How to prioritize which book to read
Created: January 6, 2020 / Updated: July 1, 2022 / Status: finished / 2 min read (~392 words)
How can I easily identify the next book I should read when I have over 500 to choose from?
- Pick highly read books
- Determine why you want to read, this will filter out many books from your list
- Track how long you've wanted to read a book, you're more likely to read ones you recently added to your list
- Fiction: pick based on your tastes of the moment
- Non-fiction/technical: select a few books on the same topic, skim through them, then pick the best
My first heuristic when deciding which book to read is to consider how many people have already read it by using a site such as goodreads. The reason is that I want to read books that I may be able to discuss with others who will also have read the book. Reading niche books might be interesting, but it makes discussing them a lot more difficult.
For fiction books, I read books from a collection I've enjoyed at least one book. You could basically consider it book "social" proofing. For new books that are not part of a collection and from authors I've never read, I mostly decide based on my interests of the moment.
For non-fiction/technical books, I skim through a few books on the same topic and determine which book I feel the most confident will provide me with the most information presented in the most appropriate and succinct way.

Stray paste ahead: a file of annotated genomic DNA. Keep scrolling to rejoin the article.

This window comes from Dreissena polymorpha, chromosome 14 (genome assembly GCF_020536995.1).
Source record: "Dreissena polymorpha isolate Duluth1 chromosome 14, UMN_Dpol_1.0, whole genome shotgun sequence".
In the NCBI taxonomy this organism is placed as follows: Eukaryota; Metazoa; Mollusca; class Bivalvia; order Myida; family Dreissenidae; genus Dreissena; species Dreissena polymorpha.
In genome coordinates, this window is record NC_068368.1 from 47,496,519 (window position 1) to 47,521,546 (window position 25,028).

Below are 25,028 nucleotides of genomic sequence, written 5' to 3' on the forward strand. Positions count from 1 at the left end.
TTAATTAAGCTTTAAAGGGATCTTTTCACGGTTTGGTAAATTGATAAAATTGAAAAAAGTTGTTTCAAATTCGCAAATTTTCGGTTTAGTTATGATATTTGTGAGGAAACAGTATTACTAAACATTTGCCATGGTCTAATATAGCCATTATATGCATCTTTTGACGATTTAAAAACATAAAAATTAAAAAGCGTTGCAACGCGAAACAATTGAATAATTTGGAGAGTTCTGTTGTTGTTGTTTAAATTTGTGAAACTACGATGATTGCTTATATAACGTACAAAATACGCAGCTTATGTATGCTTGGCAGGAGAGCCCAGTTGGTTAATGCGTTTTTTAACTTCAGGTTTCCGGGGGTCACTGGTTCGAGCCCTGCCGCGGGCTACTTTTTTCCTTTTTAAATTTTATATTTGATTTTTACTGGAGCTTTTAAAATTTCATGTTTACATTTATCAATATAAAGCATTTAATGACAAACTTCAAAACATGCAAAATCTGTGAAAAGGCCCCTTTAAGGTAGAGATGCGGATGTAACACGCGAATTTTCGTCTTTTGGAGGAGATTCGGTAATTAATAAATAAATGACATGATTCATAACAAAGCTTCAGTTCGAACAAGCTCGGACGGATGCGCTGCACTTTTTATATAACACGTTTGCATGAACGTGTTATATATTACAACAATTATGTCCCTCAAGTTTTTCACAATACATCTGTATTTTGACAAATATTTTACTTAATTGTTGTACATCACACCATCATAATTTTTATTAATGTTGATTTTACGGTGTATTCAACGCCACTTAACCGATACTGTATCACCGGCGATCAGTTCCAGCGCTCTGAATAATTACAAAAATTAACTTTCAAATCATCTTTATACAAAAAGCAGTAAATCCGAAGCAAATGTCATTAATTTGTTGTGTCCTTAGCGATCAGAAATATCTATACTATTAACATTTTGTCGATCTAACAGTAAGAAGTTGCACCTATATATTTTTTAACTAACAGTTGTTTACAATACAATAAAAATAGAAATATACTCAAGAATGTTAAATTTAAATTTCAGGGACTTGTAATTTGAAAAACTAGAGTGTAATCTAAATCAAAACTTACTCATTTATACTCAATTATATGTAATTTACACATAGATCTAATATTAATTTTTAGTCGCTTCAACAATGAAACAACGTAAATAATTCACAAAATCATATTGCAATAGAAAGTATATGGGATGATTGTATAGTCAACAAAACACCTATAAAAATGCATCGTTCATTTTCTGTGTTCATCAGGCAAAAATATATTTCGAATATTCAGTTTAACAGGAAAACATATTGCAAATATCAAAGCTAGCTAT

Determining why you want to read will help you figure out what the most appropriate next book might be. You may want to relax and thus reading a technical book may not be appropriate while a fiction book would be. You may want to learn a new programming language and thus reading about a programming language you already know will not achieve that goal.
I suggest using a book tracker like goodreads as it will allow you to track when you added a book to your list. This will let you know how long the book has been sitting in your reading list, waiting to be read. Generally, the longer a book stays "shelved" the less likely it is you will ever read it. This generalizes to stating that most books are read in a LIFO (last in, first out) fashion.